European Central Bank President Mario Draghi is likely to face a barrage of questions Monday from lawmakers asking what can be done to reduce the value of the euro amid further signs the recovery in the 18-country eurozone is faltering.
The ECB is coming under increasing pressure to do more to stem the strength of the euro, which is hurting exporters and keeping a lid on the region’s recovery from recession.
At around $1.36, the euro is down from its 2014 high of just below the $1.40 mark in May but remains well above its historic average. Everyone from German carmakers to Greek yoghurt makers are finding it more difficult to sell their wares.
Figures earlier suggested that the recovery in the eurozone is flagging. Official figures showed industrial production down a monthly rate of 1.1 percent in May. That took the annual rate of decline to 0.5 percent and stoked fears that industry will fare worse in the second quarter of the year than the first, thereby dampening growth. During the first quarter of 2014, the eurozone grew by a paltry 0.2 percent.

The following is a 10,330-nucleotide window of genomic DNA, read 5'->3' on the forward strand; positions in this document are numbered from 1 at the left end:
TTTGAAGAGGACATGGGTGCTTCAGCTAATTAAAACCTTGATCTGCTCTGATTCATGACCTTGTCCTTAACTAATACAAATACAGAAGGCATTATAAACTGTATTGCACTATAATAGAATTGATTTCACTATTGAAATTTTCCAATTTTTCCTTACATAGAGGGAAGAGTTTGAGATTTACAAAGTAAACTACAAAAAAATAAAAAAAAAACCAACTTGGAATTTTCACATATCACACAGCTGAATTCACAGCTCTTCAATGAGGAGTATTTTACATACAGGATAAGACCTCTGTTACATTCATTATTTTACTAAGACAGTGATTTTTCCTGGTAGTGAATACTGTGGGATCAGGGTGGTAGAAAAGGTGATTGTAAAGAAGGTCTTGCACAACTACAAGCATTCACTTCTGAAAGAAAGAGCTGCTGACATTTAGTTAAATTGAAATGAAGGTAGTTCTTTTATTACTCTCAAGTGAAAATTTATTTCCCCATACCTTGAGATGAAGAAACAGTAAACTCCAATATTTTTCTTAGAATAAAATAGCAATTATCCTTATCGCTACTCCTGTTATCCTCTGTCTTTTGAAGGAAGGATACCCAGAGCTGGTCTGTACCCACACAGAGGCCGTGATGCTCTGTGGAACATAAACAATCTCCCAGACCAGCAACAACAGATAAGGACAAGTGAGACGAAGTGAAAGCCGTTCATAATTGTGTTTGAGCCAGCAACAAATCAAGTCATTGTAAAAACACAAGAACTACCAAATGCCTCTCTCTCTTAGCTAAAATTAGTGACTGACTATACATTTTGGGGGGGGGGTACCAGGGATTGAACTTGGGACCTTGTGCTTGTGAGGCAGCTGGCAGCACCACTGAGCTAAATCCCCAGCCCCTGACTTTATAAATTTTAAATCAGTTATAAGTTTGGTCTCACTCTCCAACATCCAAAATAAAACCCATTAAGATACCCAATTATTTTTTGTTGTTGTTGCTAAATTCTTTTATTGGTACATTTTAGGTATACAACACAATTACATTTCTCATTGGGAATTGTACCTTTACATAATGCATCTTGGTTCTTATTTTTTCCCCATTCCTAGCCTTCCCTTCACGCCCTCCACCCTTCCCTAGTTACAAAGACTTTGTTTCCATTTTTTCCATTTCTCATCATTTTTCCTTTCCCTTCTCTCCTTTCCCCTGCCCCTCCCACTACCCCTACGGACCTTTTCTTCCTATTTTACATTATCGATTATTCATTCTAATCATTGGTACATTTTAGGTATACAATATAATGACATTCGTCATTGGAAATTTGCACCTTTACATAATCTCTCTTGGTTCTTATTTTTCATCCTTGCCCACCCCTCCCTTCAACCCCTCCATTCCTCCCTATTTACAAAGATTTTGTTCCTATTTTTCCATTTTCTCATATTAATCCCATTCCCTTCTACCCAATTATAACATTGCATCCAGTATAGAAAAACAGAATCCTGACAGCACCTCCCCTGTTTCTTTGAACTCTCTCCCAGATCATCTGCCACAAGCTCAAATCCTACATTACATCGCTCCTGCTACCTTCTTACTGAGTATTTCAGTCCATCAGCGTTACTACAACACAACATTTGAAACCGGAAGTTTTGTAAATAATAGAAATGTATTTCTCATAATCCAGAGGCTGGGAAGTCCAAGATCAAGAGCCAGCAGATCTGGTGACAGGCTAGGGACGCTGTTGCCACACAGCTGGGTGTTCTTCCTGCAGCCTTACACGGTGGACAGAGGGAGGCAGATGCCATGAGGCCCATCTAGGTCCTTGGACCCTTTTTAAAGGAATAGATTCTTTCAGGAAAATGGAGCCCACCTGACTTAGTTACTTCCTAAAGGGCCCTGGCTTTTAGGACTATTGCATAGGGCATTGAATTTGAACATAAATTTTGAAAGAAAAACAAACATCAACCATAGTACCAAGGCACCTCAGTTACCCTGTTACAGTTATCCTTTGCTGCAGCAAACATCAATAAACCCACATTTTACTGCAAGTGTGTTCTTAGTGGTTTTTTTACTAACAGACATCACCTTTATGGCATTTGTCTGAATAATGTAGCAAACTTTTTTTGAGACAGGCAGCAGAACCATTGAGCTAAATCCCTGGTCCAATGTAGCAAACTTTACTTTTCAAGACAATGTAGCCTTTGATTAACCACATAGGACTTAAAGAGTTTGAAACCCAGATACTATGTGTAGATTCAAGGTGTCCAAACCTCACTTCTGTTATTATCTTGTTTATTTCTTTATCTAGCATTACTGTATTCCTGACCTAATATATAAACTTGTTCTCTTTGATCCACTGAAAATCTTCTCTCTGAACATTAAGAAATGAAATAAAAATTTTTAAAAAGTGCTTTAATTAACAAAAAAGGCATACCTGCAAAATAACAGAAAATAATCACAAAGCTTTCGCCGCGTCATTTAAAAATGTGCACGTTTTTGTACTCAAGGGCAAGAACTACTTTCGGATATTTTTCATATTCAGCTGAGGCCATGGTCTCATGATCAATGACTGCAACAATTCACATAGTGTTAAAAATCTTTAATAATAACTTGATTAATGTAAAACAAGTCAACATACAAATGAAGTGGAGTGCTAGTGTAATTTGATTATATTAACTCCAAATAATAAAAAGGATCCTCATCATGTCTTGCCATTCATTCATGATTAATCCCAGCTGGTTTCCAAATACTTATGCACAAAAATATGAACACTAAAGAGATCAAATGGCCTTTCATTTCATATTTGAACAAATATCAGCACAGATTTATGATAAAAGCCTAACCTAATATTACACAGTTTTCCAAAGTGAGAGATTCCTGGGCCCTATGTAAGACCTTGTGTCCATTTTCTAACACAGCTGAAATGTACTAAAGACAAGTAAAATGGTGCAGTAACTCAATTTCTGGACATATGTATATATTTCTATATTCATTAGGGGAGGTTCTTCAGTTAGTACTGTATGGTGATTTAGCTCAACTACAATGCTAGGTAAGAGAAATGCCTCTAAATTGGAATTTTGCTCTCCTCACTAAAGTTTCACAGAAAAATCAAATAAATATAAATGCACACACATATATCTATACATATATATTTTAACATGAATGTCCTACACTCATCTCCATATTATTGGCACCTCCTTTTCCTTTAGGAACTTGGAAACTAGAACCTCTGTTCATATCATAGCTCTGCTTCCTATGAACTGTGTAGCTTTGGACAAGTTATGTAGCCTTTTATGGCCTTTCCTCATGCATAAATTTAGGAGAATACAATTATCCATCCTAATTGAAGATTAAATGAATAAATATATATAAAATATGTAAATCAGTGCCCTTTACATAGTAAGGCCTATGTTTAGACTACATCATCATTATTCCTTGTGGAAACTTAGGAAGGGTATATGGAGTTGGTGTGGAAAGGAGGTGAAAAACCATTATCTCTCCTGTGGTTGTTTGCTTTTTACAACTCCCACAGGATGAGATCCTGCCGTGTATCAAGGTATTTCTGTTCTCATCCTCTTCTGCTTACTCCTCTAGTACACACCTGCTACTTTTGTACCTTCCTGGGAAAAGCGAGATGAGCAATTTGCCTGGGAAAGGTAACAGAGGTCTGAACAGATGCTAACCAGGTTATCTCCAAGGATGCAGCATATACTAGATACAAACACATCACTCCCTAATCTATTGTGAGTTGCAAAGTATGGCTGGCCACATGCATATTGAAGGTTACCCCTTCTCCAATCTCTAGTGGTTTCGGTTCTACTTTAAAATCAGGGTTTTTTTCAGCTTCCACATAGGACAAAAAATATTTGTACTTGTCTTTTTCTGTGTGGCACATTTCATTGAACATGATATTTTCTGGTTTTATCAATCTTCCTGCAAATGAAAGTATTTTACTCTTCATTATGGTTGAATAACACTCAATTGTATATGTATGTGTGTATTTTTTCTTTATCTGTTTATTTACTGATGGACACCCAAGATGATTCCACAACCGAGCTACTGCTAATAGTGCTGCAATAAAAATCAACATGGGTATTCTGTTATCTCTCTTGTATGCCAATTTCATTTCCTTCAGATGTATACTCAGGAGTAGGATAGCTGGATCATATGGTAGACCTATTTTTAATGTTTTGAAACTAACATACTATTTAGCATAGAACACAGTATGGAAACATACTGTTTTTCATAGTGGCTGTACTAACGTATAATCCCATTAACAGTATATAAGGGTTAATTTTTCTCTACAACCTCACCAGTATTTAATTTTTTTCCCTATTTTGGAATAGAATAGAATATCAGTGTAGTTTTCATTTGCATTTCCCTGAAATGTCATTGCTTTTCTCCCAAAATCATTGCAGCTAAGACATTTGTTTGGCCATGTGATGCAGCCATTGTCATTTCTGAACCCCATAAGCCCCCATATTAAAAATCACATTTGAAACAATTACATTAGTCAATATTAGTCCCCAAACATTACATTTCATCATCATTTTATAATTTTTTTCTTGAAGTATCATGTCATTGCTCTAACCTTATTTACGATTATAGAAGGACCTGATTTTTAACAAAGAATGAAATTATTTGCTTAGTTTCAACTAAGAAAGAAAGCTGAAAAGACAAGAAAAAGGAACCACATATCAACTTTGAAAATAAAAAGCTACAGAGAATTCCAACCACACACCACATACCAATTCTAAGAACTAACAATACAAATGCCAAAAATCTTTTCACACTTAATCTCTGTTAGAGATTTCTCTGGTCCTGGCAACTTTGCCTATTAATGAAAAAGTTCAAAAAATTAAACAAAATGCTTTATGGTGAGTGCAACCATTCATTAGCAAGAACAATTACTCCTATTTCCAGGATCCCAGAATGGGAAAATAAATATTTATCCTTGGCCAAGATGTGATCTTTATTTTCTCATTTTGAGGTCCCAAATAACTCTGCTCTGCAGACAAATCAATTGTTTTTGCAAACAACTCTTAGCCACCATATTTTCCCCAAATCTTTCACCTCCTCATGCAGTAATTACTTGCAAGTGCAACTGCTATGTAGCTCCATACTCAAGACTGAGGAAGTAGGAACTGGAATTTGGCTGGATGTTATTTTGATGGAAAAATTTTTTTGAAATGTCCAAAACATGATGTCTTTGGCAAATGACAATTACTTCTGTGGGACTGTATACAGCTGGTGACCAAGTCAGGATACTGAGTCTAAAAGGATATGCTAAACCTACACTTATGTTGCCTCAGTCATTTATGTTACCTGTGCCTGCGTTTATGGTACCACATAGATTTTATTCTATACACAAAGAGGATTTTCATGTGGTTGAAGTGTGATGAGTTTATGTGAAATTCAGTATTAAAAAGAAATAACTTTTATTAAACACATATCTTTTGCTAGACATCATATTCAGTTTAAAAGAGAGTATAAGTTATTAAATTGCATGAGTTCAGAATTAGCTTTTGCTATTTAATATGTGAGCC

“Although the decline is likely to have been temporary, the disappointing numbers add to evidence that economic growth in the region is slowing,” said Chris Williamson, chief economist at Markit.
With the economy barely growing and not creating many jobs, politicians are piling pressure on the central bank. If needed, the ECB could further loosen its monetary policy through interest rate cuts or launch a monetary stimulus similar to those undertaken by the U.S. Federal Reserve and the Bank of England. Those programs involve injecting new money into the economy by buying large amounts of bonds and other financial assets.
Few economists think Draghi and the ECB want to go down that route, partly because of technical problems such as how to buy assets — and which ones — across a currency bloc comprising 18 countries. However, Draghi has said such a program, called quantitative easing or QE, is within the bank’s mandate and could be used if needed.